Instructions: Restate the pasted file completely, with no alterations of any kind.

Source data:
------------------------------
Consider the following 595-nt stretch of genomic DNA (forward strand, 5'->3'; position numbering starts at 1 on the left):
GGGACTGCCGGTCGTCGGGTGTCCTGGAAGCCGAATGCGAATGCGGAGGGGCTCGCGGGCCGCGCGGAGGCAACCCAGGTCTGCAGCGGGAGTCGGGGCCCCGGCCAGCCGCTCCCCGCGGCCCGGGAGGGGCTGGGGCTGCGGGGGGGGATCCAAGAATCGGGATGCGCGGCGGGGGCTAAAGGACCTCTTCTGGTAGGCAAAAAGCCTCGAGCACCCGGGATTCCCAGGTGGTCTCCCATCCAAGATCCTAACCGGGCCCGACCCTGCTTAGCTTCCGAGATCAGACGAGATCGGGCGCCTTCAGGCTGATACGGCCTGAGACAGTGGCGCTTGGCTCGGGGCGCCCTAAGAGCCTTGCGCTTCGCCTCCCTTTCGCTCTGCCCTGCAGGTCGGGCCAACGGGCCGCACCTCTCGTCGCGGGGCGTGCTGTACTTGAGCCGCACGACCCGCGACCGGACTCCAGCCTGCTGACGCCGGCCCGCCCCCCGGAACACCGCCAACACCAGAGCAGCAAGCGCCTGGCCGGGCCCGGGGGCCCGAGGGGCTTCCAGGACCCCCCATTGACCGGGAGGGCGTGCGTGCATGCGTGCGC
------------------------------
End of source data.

Consider the following 595-nt stretch of genomic DNA (forward strand, 5'->3'; position numbering starts at 1 on the left):
GGGACTGCCGGTCGTCGGGTGTCCTGGAAGCCGAATGCGAATGCGGAGGGGCTCGCGGGCCGCGCGGAGGCAACCCAGGTCTGCAGCGGGAGTCGGGGCCCCGGCCAGCCGCTCCCCGCGGCCCGGGAGGGGCTGGGGCTGCGGGGGGGGATCCAAGAATCGGGATGCGCGGCGGGGGCTAAAGGACCTCTTCTGGTAGGCAAAAAGCCTCGAGCACCCGGGATTCCCAGGTGGTCTCCCATCCAAGATCCTAACCGGGCCCGACCCTGCTTAGCTTCCGAGATCAGACGAGATCGGGCGCCTTCAGGCTGATACGGCCTGAGACAGTGGCGCTTGGCTCGGGGCGCCCTAAGAGCCTTGCGCTTCGCCTCCCTTTCGCTCTGCCCTGCAGGTCGGGCCAACGGGCCGCACCTCTCGTCGCGGGGCGTGCTGTACTTGAGCCGCACGACCCGCGACCGGACTCCAGCCTGCTGACGCCGGCCCGCCCCCCGGAACACCGCCAACACCAGAGCAGCAAGCGCCTGGCCGGGCCCGGGGGCCCGAGGGGCTTCCAGGACCCCCCATTGACCGGGAGGGCGTGCGTGCATGCGTGCGC